Toyota Taps Back to the Future Nostalgia to Pitch Clean-Energy Car

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The Toyota Mirai.

Photographer: Wang Zhao/AFP/Getty Images

In the Back to the Future film trilogy launched in 1985, Marty McFly traveled through time in a DeLorean powered by a lightning bolt. Now, Toyota Motor Corp. is hoping some of the popular franchise’s marketing magic will rub off on its futuristic hydrogen-powered sedan launched last year in Japan.

Toyota has reunited Michael J. Fox, who played McFly in the series, and Christopher Lloyd, who played the eccentric scientist Emmett "Doc" Brown, as pitchmen for its fuel-cell sedan, the Mirai, which means “future” in Japanese.

The automaker’s nearly five-minute-long promotional video borrows a scene from the 1989 sequel where a panicked Doc swerved his DeLorean -- used as a flying time-travel device -- into the McFly family driveway and implored Marty to join him in the future. Doc needed some fuel. He found it in a garbage can.

Roughly 26 years later, Lloyd and Fox are back, with plenty of nods to their film characters, in the automaker’s video, riding with a Toyota aero-mechanical engineer who demonstrates how fuel for the $57,500 Mirai can be generated by garbage dumps. The carmaker plans to deliver more than 30,000 fuel-cell vehicles annually within five years to help it reach a goal of cutting emissions by 90 percent. Achieving that milestone will hinge on the rollout of hydrogen refueling stations, which is behind schedule in both Japan and California, the lone U.S. state where the Mirai will initially be sold.


 “It’s really hard to imagine that it actually exists -- that a vehicle can operate without impacting the environment,” Lloyd, 76, said in a phone interview. “It’s not like it’s some sort of experimental machine. It’s a really comfortable car, intelligently laid out, and I would think it will be very popular.”

Lloyd said Toyota approached him and Fox three or four months ago to take part in the automaker’s “Fueled by Everything” series, which has showcased renewable techniques for generating hydrogen. Previous episodes have showed methods for making hydrogen out of biogas from cow manure, and by electrolyzing water or lemonade.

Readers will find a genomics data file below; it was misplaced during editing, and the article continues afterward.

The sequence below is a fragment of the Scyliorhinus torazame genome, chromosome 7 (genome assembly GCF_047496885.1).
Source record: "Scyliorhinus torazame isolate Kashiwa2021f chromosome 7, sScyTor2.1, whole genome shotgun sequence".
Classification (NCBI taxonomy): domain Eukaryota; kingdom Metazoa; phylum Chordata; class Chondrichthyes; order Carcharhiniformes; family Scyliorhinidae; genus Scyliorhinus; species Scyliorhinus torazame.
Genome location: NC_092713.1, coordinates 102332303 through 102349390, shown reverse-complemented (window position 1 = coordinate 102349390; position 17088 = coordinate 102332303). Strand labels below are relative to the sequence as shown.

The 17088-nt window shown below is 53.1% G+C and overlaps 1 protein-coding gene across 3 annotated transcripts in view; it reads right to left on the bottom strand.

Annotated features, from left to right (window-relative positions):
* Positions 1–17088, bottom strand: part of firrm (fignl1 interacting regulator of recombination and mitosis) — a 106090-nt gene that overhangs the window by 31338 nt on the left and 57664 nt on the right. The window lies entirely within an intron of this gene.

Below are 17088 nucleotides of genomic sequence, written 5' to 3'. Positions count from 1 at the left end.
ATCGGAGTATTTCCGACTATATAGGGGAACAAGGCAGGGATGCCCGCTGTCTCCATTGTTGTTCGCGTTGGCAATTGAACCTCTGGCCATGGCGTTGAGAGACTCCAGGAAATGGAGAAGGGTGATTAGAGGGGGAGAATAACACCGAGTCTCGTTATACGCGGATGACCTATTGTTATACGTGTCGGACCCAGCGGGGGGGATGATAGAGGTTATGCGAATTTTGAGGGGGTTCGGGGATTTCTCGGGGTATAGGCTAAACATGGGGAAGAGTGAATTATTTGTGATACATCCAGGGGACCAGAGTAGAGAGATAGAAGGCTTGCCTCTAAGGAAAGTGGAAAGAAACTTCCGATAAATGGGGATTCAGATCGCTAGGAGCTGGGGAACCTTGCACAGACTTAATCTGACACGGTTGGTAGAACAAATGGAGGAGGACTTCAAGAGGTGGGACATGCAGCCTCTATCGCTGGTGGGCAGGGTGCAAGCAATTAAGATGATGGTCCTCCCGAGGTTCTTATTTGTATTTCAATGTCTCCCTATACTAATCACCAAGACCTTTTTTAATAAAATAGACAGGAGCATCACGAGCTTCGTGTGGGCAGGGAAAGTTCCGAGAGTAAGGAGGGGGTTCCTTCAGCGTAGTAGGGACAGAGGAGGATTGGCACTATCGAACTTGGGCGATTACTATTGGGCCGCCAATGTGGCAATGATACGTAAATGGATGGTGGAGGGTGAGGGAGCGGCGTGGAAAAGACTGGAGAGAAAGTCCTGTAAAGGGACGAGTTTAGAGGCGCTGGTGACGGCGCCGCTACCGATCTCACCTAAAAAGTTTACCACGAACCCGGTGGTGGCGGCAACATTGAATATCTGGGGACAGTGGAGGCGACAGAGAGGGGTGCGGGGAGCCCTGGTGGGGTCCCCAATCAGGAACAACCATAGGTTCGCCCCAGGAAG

The Mirai’s environmental credentials have been questioned by critics and Tesla Motors Inc. founder Elon Musk, who has panned the technology. While it’s true there are renewable sources of hydrogen including wind and solar power, the cheapest and most frequent method used today is to steam it out of natural gas or coal, which actually produces environmentally harmful carbon dioxide.

The Mirai itself uses an electric motor and generates no emissions, except for harmless water vapor. Toyota will begin U.S. sales on Oct. 21, 2015, the same day Doc and Marty travel to the future in the second installment of the Back to the Future trilogy. 

DeLorean Back To The Future
The DeLorean DMC-12 from the movie "Back To The Future."
Photographer: Charles Eshelman/FilmMagic

While Lloyd says he and Fox only spent a few minutes in the Mirai, the car easily beats the DeLorean that the two made famous in their movies.

“It was a great choice for the film -- it had such a futuristic look about it,” he said. “But the engineering lacked a lot. On the set, they had about six or seven, maybe eight DeLoreans, and the stunt drivers said that it just didn’t hold up well when it was maxed out. They would be going back and forth, taking parts from the other DeLoreans to replace the ones that were in the DeLorean we were using. It wasn’t engineered that well.”

Lloyd, who lives in Santa Barbara, California, said he hasn’t owned a Toyota before, but that may change after taking Mirai for a spin. In explaining why he might buy a Mirai, he sounded much like the legions of Hollywood celebrities such as Leonardo DiCaprio and Cameron Diaz, who helped popularize Prius, Toyota’s pioneering hybrid.

“It feels so good driving something that was not polluting, you know? I worry about our climate and the effects it’s having,” he said. “It feels good to be driving something that is helping the situation rather than adding to the problem.”

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